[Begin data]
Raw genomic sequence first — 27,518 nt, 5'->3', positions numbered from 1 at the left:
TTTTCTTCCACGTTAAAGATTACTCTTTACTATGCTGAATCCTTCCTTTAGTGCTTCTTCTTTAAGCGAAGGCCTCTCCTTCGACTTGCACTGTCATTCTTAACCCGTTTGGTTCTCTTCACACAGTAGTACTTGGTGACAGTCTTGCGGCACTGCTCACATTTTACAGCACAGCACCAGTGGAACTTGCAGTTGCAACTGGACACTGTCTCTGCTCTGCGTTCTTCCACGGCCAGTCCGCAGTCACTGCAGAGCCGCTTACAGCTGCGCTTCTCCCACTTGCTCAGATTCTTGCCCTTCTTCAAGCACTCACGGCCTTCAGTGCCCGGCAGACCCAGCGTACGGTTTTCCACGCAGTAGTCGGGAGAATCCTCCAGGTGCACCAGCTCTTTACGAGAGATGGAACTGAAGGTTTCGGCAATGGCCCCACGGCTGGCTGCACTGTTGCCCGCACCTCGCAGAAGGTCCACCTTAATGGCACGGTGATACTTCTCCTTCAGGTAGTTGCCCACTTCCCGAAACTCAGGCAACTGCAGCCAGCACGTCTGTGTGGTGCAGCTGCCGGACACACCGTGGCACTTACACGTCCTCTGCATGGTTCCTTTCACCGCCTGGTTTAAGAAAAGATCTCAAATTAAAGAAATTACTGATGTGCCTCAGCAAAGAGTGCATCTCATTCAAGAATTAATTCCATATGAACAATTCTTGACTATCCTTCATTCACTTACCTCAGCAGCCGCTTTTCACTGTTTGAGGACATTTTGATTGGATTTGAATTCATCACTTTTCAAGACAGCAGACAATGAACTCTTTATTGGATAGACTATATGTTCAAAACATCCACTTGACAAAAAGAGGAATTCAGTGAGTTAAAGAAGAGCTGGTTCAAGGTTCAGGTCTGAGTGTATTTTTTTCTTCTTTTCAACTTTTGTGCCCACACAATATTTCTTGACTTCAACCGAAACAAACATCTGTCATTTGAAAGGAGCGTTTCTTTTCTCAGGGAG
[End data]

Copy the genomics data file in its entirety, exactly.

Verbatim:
Raw genomic sequence first — 27,518 nt, 5'->3', positions numbered from 1 at the left:
TTTTCTTCCACGTTAAAGATTACTCTTTACTATGCTGAATCCTTCCTTTAGTGCTTCTTCTTTAAGCGAAGGCCTCTCCTTCGACTTGCACTGTCATTCTTAACCCGTTTGGTTCTCTTCACACAGTAGTACTTGGTGACAGTCTTGCGGCACTGCTCACATTTTACAGCACAGCACCAGTGGAACTTGCAGTTGCAACTGGACACTGTCTCTGCTCTGCGTTCTTCCACGGCCAGTCCGCAGTCACTGCAGAGCCGCTTACAGCTGCGCTTCTCCCACTTGCTCAGATTCTTGCCCTTCTTCAAGCACTCACGGCCTTCAGTGCCCGGCAGACCCAGCGTACGGTTTTCCACGCAGTAGTCGGGAGAATCCTCCAGGTGCACCAGCTCTTTACGAGAGATGGAACTGAAGGTTTCGGCAATGGCCCCACGGCTGGCTGCACTGTTGCCCGCACCTCGCAGAAGGTCCACCTTAATGGCACGGTGATACTTCTCCTTCAGGTAGTTGCCCACTTCCCGAAACTCAGGCAACTGCAGCCAGCACGTCTGTGTGGTGCAGCTGCCGGACACACCGTGGCACTTACACGTCCTCTGCATGGTTCCTTTCACCGCCTGGTTTAAGAAAAGATCTCAAATTAAAGAAATTACTGATGTGCCTCAGCAAAGAGTGCATCTCATTCAAGAATTAATTCCATATGAACAATTCTTGACTATCCTTCATTCACTTACCTCAGCAGCCGCTTTTCACTGTTTGAGGACATTTTGATTGGATTTGAATTCATCACTTTTCAAGACAGCAGACAATGAACTCTTTATTGGATAGACTATATGTTCAAAACATCCACTTGACAAAAAGAGGAATTCAGTGAGTTAAAGAAGAGCTGGTTCAAGGTTCAGGTCTGAGTGTATTTTTTTCTTCTTTTCAACTTTTGTGCCCACACAATATTTCTTGACTTCAACCGAAACAAACATCTGTCATTTGAAAGGAGCGTTTCTTTTCTCAGGGAG